Here's the big question: What do you do about purchasing either hardware maintenance or on-site spares for that Customer Premises Equipment at both ends of the link?
It's not an easy answer (or I wouldn't have needed to write this article).
MAINTENANCE, SPARES, OR BOTH?
- Should you purchase maintenance on the equipment provided by the vendor?
- Should you purchase spare versions of the equipment?
- Should you do both?
FACTORS TO CONSIDER:
A number of factors must be taken into account when debating whether or not to purchase CPE maintenance.
Terms - Are the terms of the CPE maintenance reasonable, or are there multiple exclusions that would give the company an excuse to fail to deliver in accordance with the perceived SLA?
Equipment Criticality - Is the CPE serving a critical network link? Is there a backup link in case of failure?
Location - If the CPE will be located in a geographic area which is convenient to the network vendor's local parts depot, a CPE is very possibly warranted. If the CPE will be located in a remote area, a set of "warm spares" (duplicate CPE which has been preprogrammed to match the production CPE) kept at the CPE site is a better idea.
Cost of Replacement - How expensive is the CPE? The cost of CPE equipment has dropped steadily in recent years.
Trust of Response - How trustworthy is the vendor in terms of service delivery? Have you had a generally good or bad set of support experiences in the past?
Cost of Downtime - What function does the link in question serve? If this is a critical link, a set of warm spares is generally a good idea to ensure that the link be kept up at all times. (However, it should be noted, we suggest that especially critical network links should ideally have a backup link with automated link balancing/link failover.)
WHEN A SET OF SPARES IS BETTER:
In general, clients are better off purchasing CPE spares in situations where a network location is remote or difficult to access, and/or where a network link is so critical that a 2-, 4-, or 8-hour SLA to restore connectivity is insufficient to business needs.
Occasionally, we've worked with some clients who simply didn't have a high level of trust in their network vendor to provide adequate response, and purchased CPE spares for their own comfort.
Just purchasing the spares isn't enough, by the way. They need to be configured with a copy of the running configuration on the active equipment, so that the spare can be cold-swapped into place during a network outage. Each time the running configuration is updated, the spare needs to be updated.
A copy of the updated configuration should also be kept in electronic form somewhere on-site in case it needs to be reloaded into the spare (or original) equpiment.
WHEN MAINTENANCE IS BETTER:
Clients are better off purchasing CPE maintenance when there are insufficient internal technical resources to diagnose and/or swap out failed network components.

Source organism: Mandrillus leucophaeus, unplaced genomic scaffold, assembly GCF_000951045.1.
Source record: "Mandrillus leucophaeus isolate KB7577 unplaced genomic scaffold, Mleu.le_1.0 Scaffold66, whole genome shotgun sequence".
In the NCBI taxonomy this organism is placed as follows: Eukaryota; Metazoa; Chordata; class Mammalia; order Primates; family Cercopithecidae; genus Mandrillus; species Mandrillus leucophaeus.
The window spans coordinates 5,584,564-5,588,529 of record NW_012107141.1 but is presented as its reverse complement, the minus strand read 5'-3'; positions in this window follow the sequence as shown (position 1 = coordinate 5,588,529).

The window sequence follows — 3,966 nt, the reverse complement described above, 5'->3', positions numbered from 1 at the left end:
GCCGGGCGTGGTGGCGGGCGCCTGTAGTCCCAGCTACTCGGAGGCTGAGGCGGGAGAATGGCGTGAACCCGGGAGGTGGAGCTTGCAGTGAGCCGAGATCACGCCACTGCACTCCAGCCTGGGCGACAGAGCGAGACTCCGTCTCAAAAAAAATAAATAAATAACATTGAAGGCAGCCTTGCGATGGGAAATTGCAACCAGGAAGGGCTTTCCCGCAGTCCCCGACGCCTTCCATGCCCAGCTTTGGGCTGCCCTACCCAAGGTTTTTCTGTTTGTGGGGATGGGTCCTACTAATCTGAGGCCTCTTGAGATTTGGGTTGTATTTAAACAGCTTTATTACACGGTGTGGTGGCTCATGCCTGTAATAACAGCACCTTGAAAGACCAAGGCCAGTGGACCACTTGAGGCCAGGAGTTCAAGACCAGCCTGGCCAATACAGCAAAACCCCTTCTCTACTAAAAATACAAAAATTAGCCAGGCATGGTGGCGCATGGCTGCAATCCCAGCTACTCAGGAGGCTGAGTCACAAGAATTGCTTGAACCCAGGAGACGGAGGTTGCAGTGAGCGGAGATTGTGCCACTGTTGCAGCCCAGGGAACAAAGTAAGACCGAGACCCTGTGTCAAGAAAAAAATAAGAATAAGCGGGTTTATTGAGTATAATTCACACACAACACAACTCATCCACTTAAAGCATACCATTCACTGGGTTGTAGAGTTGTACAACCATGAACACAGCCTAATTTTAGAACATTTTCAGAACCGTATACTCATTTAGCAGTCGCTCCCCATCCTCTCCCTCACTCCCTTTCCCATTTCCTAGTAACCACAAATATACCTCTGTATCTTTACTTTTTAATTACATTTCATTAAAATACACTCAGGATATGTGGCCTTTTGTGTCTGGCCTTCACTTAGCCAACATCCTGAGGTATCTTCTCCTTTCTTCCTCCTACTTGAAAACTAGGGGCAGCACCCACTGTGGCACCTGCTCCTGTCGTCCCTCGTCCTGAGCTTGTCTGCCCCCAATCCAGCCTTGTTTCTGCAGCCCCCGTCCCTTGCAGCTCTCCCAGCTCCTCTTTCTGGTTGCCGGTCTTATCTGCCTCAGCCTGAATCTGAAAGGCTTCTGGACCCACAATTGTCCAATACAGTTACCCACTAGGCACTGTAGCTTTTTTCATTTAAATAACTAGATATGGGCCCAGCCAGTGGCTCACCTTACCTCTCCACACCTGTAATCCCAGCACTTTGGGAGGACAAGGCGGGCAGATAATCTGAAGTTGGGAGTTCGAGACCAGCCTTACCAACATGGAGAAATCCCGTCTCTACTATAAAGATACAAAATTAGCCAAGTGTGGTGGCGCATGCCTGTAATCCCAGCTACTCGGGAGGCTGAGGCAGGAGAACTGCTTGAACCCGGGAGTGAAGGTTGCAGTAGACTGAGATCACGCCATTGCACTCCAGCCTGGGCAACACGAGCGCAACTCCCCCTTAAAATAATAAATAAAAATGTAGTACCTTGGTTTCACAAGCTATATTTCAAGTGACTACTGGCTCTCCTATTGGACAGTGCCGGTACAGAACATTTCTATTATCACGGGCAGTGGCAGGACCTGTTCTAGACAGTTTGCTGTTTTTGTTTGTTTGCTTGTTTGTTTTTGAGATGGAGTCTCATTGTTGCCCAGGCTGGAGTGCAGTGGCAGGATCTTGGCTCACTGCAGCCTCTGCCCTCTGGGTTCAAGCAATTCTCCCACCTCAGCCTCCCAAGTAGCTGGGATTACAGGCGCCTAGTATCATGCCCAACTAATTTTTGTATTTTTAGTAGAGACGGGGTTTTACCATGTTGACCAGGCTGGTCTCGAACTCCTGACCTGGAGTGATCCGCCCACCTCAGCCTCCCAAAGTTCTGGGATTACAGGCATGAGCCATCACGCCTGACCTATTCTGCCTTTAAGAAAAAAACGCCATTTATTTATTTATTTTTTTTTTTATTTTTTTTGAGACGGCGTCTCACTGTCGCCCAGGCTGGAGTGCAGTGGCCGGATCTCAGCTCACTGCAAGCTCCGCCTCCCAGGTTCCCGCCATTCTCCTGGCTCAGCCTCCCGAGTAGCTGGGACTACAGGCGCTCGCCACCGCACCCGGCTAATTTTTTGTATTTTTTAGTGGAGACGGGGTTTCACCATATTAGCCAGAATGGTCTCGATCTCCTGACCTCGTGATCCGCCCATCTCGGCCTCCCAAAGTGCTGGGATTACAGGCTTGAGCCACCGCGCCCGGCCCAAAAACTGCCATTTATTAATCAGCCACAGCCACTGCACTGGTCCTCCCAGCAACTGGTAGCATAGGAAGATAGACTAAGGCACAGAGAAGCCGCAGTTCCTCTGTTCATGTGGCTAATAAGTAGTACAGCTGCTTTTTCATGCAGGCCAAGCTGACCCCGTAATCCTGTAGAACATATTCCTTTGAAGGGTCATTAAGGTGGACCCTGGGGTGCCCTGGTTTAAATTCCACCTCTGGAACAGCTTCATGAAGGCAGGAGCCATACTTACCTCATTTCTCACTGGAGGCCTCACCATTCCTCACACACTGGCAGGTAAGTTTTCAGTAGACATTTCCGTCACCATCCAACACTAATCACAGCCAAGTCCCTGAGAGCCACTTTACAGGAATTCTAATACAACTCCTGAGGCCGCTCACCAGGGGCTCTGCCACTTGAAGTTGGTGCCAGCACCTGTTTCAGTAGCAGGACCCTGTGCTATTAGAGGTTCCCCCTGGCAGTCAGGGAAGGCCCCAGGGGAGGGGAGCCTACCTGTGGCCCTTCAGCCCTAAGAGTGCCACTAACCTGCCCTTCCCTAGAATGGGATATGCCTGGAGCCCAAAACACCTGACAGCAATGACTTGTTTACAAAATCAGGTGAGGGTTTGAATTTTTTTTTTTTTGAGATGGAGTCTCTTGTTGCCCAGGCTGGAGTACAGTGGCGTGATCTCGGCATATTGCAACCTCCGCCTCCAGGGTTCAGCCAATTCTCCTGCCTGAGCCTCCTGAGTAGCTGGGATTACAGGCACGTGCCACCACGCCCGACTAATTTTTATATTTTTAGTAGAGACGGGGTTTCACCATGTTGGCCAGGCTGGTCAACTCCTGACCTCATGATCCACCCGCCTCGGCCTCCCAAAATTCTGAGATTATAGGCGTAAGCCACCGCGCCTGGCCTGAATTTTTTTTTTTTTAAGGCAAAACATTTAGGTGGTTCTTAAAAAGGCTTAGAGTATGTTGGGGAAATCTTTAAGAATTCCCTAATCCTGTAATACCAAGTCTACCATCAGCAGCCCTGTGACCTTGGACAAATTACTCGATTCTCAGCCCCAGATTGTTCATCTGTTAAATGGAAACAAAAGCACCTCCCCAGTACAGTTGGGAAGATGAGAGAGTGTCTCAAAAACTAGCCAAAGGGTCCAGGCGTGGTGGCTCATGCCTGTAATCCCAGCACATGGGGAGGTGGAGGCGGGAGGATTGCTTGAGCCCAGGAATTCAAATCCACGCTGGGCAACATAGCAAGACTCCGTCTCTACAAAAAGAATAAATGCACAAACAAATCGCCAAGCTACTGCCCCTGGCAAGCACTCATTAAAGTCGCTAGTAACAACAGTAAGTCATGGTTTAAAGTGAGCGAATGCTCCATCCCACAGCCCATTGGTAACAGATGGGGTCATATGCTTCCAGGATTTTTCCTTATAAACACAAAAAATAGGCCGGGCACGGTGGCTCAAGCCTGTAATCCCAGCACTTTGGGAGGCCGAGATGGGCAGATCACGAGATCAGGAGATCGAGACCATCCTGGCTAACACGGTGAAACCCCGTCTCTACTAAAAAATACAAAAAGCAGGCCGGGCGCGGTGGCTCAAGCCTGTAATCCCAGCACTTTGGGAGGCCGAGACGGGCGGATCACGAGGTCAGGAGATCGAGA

We have some clients who have purchased CPE maintenance simply to offload/outsource the exception handling of failed network equipment, whether or not the client maintained CPE spares.
WHEN YOU NEED BOTH SPARES AND MAINTENANCE:
For especially critical links, we have observed some clients utilize a "boots and suspenders" strategy, in which a CPE maintenance contract is paired with a set of onsite spares, as the network vendor's onsite engineer can make use of the spare more quickly than diverting to a parts depot on the way or leaving the client site to retrieve a spare from the local depot.
If a contract requires that CPE be purchased from the network vendor, we suggest that purchasing CPE maintenance is a good idea to eliminate the possibility of vendor "finger pointing" during link outages.
In this case, as outlined above, if a link is especially critical or there is doubt that the vendor may be able to replace CPE quickly in an emergency, we recommend purchasing spare CPE from the vendor, so there can be no question of the CPE's suitability or provenance.
HOW IMPORTANT IS THIS LINK?
Everything in this discussion boils down to: How critical is the link supported by the CPE?
The more critical the link, the higher the probability that a set of CPE spares is required in addition to maintenance.
There are cases where a given link may be critical but DOES have an automated balancing/failover mechanism in place. In these cases, a CPE maintenance contract may still be useful, specifically to provide vendor-executed replacement of bad equipment after the link has failed over, especially if there's no IT staff normally available to handle the situation.
If a link's function is critical enough to justify automated link balancing/failover, we suggest that the balancing/failover mechanism be designed and installed using a paired equipment configuration running in high-availability mode.
Finally, even when you have a high-availability configuration in place, keep in mind that a link balancing/failover mechanism can fail...and that's when having both maintenance and spares for equipment at each site can get your network link back up and running as quickly as possible.